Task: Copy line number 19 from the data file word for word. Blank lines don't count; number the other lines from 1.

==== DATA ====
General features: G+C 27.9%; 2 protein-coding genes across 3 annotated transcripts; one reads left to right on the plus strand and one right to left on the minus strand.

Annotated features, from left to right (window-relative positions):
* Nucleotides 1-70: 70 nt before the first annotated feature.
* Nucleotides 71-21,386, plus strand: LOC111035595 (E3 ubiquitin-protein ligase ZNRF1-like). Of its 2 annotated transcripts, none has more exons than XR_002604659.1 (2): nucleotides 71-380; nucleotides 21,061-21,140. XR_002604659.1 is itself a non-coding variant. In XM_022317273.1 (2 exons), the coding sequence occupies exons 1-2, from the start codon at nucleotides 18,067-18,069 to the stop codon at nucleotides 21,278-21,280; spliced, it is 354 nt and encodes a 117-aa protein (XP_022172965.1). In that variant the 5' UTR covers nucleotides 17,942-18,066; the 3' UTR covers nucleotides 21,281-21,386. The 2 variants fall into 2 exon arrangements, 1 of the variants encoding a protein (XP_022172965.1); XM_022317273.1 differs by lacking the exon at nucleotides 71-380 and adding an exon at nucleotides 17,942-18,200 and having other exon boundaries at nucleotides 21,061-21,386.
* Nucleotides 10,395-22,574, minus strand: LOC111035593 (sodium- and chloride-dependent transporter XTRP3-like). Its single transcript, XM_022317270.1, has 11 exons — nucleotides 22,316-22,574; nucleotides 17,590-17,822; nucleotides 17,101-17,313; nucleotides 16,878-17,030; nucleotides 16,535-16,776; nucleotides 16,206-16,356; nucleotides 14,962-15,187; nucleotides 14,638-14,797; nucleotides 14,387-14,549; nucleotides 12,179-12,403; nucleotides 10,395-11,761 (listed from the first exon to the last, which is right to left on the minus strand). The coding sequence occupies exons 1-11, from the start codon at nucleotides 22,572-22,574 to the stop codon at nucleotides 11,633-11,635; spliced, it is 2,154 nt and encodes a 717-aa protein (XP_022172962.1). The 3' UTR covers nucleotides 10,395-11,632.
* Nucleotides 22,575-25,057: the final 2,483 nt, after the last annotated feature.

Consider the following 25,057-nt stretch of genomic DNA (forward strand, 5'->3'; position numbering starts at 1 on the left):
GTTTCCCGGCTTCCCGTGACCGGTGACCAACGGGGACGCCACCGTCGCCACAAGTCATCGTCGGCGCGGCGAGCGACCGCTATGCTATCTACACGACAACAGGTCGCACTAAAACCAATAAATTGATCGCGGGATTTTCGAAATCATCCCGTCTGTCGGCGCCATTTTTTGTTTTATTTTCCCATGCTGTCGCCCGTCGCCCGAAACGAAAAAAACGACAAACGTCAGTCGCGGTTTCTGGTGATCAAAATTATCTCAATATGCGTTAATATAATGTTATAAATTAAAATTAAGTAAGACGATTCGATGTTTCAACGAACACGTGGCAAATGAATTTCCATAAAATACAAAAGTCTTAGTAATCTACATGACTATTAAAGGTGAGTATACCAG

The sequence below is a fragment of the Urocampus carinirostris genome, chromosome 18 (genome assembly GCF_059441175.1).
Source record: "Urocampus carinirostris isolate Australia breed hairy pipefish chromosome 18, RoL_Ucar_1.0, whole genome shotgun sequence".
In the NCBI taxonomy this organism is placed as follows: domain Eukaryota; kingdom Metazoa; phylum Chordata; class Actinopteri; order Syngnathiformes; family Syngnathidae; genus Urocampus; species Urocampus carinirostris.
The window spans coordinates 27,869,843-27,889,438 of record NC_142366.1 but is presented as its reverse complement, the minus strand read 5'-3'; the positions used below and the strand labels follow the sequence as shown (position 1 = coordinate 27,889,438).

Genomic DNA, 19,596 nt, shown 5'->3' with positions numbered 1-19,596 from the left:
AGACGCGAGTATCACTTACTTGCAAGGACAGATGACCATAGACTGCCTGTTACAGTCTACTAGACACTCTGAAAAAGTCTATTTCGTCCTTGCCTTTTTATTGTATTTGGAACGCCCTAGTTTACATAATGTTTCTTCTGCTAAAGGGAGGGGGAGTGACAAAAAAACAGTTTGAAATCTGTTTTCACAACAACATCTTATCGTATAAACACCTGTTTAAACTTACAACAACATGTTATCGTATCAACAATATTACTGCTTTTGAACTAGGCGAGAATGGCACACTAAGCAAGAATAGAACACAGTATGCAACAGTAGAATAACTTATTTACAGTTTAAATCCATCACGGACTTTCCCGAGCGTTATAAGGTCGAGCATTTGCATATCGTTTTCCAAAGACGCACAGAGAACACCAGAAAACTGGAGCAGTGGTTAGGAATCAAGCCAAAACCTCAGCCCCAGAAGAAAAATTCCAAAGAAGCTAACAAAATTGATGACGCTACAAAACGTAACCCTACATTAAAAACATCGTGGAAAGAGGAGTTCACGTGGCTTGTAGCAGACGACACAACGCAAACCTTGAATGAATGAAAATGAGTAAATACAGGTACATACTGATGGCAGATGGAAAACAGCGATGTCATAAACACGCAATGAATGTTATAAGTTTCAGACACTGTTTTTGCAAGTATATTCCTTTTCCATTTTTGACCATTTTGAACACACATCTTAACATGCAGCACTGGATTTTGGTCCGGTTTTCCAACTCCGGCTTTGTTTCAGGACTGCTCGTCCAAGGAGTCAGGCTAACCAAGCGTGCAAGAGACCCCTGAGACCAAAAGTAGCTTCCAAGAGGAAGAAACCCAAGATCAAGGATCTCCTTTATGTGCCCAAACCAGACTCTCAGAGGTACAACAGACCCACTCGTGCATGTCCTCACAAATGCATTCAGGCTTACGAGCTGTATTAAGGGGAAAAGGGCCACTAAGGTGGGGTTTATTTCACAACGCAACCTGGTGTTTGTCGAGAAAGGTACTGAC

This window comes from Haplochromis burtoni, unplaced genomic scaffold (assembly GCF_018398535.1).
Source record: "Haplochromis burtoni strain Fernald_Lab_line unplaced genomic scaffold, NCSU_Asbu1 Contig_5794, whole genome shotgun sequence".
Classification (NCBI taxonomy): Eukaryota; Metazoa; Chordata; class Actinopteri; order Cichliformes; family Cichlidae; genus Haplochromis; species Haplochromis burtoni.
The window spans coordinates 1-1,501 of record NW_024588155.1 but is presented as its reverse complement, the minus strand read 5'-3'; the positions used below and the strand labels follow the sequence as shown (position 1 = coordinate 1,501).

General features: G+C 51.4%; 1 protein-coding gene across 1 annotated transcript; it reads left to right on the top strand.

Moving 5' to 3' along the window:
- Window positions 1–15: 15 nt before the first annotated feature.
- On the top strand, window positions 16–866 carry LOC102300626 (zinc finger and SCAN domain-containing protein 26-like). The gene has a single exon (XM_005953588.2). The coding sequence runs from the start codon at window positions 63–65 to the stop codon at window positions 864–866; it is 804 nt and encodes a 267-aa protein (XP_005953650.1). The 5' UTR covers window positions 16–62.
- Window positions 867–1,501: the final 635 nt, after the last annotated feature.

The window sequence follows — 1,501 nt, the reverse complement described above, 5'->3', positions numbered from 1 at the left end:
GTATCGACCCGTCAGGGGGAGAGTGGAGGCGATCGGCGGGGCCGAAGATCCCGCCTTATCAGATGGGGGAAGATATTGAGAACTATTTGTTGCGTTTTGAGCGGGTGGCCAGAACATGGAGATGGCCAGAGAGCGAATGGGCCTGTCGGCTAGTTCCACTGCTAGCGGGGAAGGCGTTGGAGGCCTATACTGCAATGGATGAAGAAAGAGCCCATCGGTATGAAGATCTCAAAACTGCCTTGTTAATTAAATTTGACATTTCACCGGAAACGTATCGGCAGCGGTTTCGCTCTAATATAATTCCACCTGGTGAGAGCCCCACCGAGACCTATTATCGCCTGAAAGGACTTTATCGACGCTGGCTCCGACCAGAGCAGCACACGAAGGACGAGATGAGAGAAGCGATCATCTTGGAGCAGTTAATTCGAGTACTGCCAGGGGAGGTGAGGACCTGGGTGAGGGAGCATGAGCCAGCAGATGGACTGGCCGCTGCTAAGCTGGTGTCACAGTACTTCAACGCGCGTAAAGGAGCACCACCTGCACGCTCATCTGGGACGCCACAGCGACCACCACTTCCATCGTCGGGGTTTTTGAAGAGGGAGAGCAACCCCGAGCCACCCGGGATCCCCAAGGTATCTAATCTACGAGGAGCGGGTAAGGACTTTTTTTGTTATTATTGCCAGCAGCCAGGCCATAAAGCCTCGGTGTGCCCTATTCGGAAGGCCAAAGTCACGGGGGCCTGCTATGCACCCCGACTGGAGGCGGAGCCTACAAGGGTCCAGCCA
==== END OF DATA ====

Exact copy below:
General features: G+C 51.4%; 1 protein-coding gene across 1 annotated transcript; it reads left to right on the top strand.